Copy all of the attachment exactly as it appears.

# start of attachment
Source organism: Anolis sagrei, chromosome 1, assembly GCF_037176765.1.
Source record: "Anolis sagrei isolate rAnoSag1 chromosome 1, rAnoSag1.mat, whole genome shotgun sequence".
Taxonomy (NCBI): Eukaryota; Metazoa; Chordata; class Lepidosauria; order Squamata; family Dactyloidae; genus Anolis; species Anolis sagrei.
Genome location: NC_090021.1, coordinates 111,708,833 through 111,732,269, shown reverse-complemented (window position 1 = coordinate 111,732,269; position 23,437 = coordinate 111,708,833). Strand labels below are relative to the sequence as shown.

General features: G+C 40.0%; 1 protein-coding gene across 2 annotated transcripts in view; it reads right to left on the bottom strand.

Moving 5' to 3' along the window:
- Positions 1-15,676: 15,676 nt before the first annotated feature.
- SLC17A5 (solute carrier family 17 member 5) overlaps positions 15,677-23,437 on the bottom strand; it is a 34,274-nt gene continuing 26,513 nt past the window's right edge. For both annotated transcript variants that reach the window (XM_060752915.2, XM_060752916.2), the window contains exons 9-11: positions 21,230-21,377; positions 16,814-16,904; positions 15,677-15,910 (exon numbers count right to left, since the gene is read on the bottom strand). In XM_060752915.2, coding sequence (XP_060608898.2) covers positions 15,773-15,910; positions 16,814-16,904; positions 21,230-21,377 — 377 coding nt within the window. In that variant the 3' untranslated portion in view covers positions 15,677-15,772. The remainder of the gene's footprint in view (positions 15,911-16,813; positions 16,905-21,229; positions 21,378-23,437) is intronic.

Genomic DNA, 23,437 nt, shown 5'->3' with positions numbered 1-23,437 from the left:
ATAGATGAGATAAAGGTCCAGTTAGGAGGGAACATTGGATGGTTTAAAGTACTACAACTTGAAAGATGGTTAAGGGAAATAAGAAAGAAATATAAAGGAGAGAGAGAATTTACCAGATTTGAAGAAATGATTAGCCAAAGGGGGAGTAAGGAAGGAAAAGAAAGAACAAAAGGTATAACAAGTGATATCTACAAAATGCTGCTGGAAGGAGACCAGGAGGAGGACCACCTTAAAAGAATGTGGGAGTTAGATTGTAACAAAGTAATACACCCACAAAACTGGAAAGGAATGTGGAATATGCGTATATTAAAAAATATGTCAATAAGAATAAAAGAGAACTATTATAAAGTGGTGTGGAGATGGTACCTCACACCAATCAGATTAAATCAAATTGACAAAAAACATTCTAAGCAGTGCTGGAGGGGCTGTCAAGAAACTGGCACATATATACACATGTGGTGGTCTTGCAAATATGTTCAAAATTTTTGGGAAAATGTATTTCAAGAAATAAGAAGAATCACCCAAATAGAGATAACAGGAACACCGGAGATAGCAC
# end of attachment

Source organism: Anolis sagrei, chromosome 1, assembly GCF_037176765.1.
Source record: "Anolis sagrei isolate rAnoSag1 chromosome 1, rAnoSag1.mat, whole genome shotgun sequence".
Taxonomy (NCBI): Eukaryota; Metazoa; Chordata; class Lepidosauria; order Squamata; family Dactyloidae; genus Anolis; species Anolis sagrei.
Genome location: NC_090021.1, coordinates 111,708,833 through 111,732,269, shown reverse-complemented (window position 1 = coordinate 111,732,269; position 23,437 = coordinate 111,708,833). Strand labels below are relative to the sequence as shown.

General features: G+C 40.0%; 1 protein-coding gene across 2 annotated transcripts in view; it reads right to left on the bottom strand.

Moving 5' to 3' along the window:
- Positions 1-15,676: 15,676 nt before the first annotated feature.
- SLC17A5 (solute carrier family 17 member 5) overlaps positions 15,677-23,437 on the bottom strand; it is a 34,274-nt gene continuing 26,513 nt past the window's right edge. For both annotated transcript variants that reach the window (XM_060752915.2, XM_060752916.2), the window contains exons 9-11: positions 21,230-21,377; positions 16,814-16,904; positions 15,677-15,910 (exon numbers count right to left, since the gene is read on the bottom strand). In XM_060752915.2, coding sequence (XP_060608898.2) covers positions 15,773-15,910; positions 16,814-16,904; positions 21,230-21,377 — 377 coding nt within the window. In that variant the 3' untranslated portion in view covers positions 15,677-15,772. The remainder of the gene's footprint in view (positions 15,911-16,813; positions 16,905-21,229; positions 21,378-23,437) is intronic.

Genomic DNA, 23,437 nt, shown 5'->3' with positions numbered 1-23,437 from the left:
ATAGATGAGATAAAGGTCCAGTTAGGAGGGAACATTGGATGGTTTAAAGTACTACAACTTGAAAGATGGTTAAGGGAAATAAGAAAGAAATATAAAGGAGAGAGAGAATTTACCAGATTTGAAGAAATGATTAGCCAAAGGGGGAGTAAGGAAGGAAAAGAAAGAACAAAAGGTATAACAAGTGATATCTACAAAATGCTGCTGGAAGGAGACCAGGAGGAGGACCACCTTAAAAGAATGTGGGAGTTAGATTGTAACAAAGTAATACACCCACAAAACTGGAAAGGAATGTGGAATATGCGTATATTAAAAAATATGTCAATAAGAATAAAAGAGAACTATTATAAAGTGGTGTGGAGATGGTACCTCACACCAATCAGATTAAATCAAATTGACAAAAAACATTCTAAGCAGTGCTGGAGGGGCTGTCAAGAAACTGGCACATATATACACATGTGGTGGTCTTGCAAATATGTTCAAAATTTTTGGGAAAATGTATTTCAAGAAATAAGAAGAATCACCCAAATAGAGATAACAGGAACACCGGAGATAGCAC